“What Alice has done is take all of these products that are inherently difficult to use, and stuff them under the hood,” says Karnani. “Our brand promise is no forms, no math, no acronyms.”

The origin of Alice

In 2014, Karnani was a fellow at Brooklyn’s Blue Ridge Labs @ Robin Hood, which builds technology products for low-income Americans. He was already the founder of a financial services startup and was interested in how technology could increase financial inclusion. Karnani and his Alice cofounder Paul Barnes-Hoggett noticed a common thread among the low-income New Yorkers they interviewed during the fellowship.

“Everybody was using a seven-day MetroCard,” says Karnani. “If you pay for the weekly transit pass, you pay 15% more in New York than if you buy the monthly. In Chicago, it’s like 20%, and Philadelphia, depending on which line you ride, it’s potentially 50% more expensive.”

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People with low incomes often pay more for products and services than those who can afford to invest more up front or have a better credit score. A minute of call time or a megabyte of data costs less with a monthly phone subscription than with a prepaid phone. A yearly or monthly travel pass costs less per journey than a weekly one.

Karnani and Barnes-Hoggett started lending people 30-day MetroCards as a first step toward building a microloan infrastructure for hourly workers in New York. Monthly cards were mailed to users who paid weekly and would hook their credit, debit, or prepaid cards up to a software system that tracked their payments.

“We ended up having a 97% repayment rate, which is higher than Capital One,” says Karnani. “And we learned how to have a conversation over messaging about things like loan payments with hourly workers who are not especially financially sophisticated.”

[Animation: courtesy of Alice]
In the meantime, New York City passed a law requiring companies with more than 20 employees to offer pretax commuter benefits. “Out of nowhere, a bunch of employers called us up,” said Karnani. “They said, ‘We heard a bunch of our workers are borrowing their MetroCards from you guys. Can you turn that into some kind of commuter benefit thing that would make us compliant?'” Karnani stopped lending MetroCards and started building software for pretax spending benefits. One of his first customers was the Brooklyn Roasting Company.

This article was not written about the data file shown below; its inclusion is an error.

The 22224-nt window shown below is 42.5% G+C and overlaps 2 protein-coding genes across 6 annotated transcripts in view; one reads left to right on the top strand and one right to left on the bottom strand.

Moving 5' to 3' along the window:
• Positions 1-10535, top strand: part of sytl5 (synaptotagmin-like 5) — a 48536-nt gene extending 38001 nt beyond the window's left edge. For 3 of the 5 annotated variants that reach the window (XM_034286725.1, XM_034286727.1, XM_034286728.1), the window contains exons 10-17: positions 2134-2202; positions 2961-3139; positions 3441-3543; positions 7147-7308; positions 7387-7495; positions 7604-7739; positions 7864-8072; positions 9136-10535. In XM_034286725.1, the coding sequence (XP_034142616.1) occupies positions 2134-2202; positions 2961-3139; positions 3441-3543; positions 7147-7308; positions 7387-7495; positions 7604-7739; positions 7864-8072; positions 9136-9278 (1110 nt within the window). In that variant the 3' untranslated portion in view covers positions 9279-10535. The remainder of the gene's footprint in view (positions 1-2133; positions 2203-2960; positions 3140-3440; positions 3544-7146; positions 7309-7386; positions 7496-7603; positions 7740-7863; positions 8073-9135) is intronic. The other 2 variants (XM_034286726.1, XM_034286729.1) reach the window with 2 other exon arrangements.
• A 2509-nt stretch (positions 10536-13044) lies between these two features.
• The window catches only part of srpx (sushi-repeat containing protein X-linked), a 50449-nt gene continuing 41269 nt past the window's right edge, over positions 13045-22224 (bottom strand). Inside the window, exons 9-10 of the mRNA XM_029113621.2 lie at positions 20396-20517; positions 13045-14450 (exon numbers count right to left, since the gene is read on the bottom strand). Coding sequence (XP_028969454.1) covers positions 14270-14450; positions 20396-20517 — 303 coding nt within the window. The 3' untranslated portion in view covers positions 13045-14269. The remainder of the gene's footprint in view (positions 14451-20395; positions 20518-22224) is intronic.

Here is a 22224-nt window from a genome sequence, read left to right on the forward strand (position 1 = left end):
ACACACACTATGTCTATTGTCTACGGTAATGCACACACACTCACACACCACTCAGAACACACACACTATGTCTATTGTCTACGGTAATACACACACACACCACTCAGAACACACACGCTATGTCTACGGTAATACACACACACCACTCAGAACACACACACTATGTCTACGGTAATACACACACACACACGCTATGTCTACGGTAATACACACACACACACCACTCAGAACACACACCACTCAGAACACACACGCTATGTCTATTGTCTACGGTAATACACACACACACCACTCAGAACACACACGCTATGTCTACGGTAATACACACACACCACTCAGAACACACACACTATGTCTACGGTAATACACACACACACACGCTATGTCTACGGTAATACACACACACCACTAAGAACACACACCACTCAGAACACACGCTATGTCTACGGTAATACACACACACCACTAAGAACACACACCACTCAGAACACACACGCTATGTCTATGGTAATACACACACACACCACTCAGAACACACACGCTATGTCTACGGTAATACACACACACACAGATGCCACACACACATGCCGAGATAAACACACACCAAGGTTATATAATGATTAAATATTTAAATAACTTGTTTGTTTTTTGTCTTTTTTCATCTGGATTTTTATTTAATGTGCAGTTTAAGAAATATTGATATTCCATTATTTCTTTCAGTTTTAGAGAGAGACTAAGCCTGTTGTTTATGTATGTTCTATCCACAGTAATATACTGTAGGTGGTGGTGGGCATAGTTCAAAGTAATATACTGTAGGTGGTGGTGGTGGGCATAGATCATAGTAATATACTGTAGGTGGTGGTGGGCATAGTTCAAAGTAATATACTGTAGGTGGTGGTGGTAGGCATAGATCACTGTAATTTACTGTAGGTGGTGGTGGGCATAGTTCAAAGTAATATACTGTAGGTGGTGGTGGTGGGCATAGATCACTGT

Tiia Hyrske manages the accountancy team at Brooklyn Roasting Company, which roasts coffee locally for its eight stores in Brooklyn (plus one in Manhattan) and many wholesale customers. The company employs around 70 hourly workers, most of whom are baristas.

Brooklyn Roasting Company uses Alice to offer commuter benefits. New hires get a flyer that explains how they can use Alice to enroll. “Ninety-eight percent of the new hires do enroll with Alice,” says Hyrske. “It’s almost everybody. It couldn’t be easier and it’s tangible money.”

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Alice charges employers 50% of the money the software saves them on payroll tax. “It’s completely free to us besides the percentage of tax savings that Alice bills to Brooklyn Roasting Company,” says Hyrske. “Alice does the deductions in the payroll. It’s a benefit not to have to invest time administering it.”

Karnani declined to disclose exactly how many customers use Alice, but said that the number is in the hundreds, and that those customers employ anywhere between two and 5,000 workers. In the long term, he wants Alice to build user-friendly financial services that are tailored to the needs of low-income workers.

“If you are someone who is an hourly worker in the United States, you don’t have a good experience with banks and financial services,” Karnni says. “They do not meet you where they are. Their forms are complicated and scary. Benefits are weird. They’re designed by people who make more money than you and think about their financial lives differently.

“We are not helping people buy more stuff they don’t need. We are not taking people’s data and pulling it out from under them. We’re helping a barista get a raise. We’re helping somebody changing bedpans keep more of her money. Tech that does good–why we all got into technology in the first place.”

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About the author

Lapsed software developer, tech journalist, wannabe data scientist. Ciara has a B.Sc. in Computer Science and and M.Sc in Artificial Intelligence